We have all probably experienced the dread and anxiety that accompanies a return to “real life” after a wonderful vacation doing something that really fuels our souls. For many of us, the extreme transition can be difficult and we often find ourselves stuck with future angst rather than reflecting on positive memories or enjoying the here and now.
Unfortunately, many people believe that post-vacation stress and depression are uncontrollable or to be expected. The good news is that with some healthy coping skills these feelings can be managed and we can get ourselves to a more optimistic viewpoint. First, it’s important to know what depression or depressive symptoms can look like, so you can better recognize when those coping skills are needed.
What Can Depression Look Like?
- Too much or too little sleep
- Eating too much or too little
- Lack of energy
We Can Regain Control, Which Decreases Symptoms of Depression
Regaining control can be achieved in a variety of different ways, but we have to work hard to center our efforts around our thoughts, feelings, and behaviors rather than other people, places, or things. We don’t have much power over external items (triggers and stressors around us), but shifting our energy to an internal focus gives us the highest chance for success.
Examples of external focus:
- Trying too hard to get other people out of their own depressive symptoms (focusing more on other people’s symptoms rather than our own, to our detriment)
- Blaming work for being the reason behind our post-vacation depression
- Allowing other people to contribute to our post-vacation depression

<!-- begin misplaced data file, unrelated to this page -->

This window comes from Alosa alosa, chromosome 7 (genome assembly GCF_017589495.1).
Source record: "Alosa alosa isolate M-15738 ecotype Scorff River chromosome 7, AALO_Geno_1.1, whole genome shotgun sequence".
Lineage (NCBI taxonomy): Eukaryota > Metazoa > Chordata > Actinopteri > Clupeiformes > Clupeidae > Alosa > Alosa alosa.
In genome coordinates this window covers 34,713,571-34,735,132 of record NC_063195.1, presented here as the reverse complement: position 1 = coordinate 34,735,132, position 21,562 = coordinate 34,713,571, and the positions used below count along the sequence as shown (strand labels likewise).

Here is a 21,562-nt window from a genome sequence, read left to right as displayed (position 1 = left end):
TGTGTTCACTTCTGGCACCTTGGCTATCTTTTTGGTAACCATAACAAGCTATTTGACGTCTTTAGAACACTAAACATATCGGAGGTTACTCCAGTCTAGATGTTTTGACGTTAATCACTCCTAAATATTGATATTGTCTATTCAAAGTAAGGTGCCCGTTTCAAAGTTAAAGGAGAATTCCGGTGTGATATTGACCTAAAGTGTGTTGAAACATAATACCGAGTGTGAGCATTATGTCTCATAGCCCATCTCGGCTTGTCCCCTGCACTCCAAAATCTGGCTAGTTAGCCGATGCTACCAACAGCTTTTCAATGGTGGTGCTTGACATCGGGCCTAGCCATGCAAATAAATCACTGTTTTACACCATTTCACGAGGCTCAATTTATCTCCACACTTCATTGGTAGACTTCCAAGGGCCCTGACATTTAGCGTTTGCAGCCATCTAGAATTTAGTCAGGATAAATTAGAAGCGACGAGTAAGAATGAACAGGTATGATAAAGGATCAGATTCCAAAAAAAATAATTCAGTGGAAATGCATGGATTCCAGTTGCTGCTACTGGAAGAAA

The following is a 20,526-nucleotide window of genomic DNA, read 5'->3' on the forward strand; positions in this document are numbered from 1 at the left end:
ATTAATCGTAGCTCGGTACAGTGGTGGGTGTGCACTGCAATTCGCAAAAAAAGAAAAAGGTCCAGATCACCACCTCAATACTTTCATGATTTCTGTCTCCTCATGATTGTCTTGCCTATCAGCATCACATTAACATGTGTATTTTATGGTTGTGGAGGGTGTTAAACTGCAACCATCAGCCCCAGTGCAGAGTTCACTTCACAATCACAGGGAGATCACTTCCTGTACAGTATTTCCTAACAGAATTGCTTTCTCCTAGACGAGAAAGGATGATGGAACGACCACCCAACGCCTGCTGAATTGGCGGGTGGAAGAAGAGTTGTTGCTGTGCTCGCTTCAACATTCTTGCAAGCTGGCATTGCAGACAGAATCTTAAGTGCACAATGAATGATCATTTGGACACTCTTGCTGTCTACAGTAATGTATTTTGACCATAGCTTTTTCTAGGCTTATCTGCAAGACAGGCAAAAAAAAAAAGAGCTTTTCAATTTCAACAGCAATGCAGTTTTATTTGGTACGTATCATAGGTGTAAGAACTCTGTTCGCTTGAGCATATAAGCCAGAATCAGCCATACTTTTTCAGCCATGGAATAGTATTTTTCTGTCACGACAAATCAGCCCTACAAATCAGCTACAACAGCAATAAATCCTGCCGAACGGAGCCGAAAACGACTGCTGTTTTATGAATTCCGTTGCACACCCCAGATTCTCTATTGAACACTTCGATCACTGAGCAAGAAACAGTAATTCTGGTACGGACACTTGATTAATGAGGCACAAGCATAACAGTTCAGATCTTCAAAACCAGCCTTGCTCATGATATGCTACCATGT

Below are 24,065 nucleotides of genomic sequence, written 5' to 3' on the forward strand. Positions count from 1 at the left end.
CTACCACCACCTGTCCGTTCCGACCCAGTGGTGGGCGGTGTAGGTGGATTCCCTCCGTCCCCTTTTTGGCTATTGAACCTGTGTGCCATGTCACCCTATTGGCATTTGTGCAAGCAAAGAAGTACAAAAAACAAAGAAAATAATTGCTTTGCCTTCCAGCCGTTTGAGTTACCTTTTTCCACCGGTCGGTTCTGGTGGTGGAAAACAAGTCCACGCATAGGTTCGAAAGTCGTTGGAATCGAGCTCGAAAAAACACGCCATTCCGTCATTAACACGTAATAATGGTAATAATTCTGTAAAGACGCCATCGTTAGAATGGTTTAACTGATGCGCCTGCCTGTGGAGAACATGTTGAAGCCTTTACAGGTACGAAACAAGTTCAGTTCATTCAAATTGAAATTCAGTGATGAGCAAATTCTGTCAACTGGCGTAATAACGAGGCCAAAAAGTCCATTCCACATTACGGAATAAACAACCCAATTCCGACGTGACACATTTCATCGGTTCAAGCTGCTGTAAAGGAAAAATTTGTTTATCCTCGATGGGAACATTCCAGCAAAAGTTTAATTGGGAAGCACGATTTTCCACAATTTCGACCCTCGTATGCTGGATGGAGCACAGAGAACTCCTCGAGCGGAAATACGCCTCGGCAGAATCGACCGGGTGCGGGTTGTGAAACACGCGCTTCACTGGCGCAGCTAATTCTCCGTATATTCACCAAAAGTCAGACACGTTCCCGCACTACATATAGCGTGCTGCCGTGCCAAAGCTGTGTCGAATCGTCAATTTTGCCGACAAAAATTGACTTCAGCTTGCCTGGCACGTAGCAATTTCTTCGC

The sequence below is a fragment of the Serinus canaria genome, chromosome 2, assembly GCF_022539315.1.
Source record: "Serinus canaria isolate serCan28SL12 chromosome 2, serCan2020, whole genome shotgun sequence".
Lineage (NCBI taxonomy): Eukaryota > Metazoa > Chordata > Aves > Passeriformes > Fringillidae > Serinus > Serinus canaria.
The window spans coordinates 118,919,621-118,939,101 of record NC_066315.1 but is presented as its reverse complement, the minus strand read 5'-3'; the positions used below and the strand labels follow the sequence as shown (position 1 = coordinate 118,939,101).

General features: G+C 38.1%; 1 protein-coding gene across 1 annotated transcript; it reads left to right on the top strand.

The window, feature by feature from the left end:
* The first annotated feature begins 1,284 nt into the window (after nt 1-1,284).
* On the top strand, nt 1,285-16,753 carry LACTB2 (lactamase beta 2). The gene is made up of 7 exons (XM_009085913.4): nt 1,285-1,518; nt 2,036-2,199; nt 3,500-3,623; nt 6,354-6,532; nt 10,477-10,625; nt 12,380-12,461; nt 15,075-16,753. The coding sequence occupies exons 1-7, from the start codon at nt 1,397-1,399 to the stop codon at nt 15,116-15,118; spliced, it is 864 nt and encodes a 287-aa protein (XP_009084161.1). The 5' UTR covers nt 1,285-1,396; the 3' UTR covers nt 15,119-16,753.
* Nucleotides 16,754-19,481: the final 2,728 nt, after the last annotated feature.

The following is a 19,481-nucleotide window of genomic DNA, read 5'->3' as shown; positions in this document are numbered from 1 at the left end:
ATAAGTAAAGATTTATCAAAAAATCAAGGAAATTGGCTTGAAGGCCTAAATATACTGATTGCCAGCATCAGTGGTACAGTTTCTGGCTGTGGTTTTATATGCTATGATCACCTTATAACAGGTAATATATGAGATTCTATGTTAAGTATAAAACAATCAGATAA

- Comparing ourselves to others and feeling even more defeated
- Letting the world determine our value rather than us feeling more in control
Ways to shift over to an internal focus:
- Challenging thoughts that get us “stuck”— instead, consider what is within our power to change and what is out of our control
- Allowing ourselves time to work through gut reactions
- Making decisions with an objective viewpoint – look for facts rather than focusing on assumptions
- Planning ahead to prepare for triggers
- Building our internal locus of control by learning from challenging moments, applying the knowledge going forward, and rewarding ourselves when we succeed
Habits that Help Alleviate Post-Vacation Depression
Habits are much harder to create than they are to keep. Creating new habits is challenging because these new habits have to resonate for them to gain momentum and can quickly fall flat if they are not met with positive reinforcement. That’s why it’s so important to dabble with a few different habits to see what works for us.
These tips from our therapists about post-vacation habits can help you keep post-vacation depression at bay.
Helpful tips from our therapists:
- Take an extra day off work, or come back a day early to start readjusting into your usual routine. This is a great time to tackle tasks like unpacking, cleaning, and grocery shopping which will help you feel more prepared for the week ahead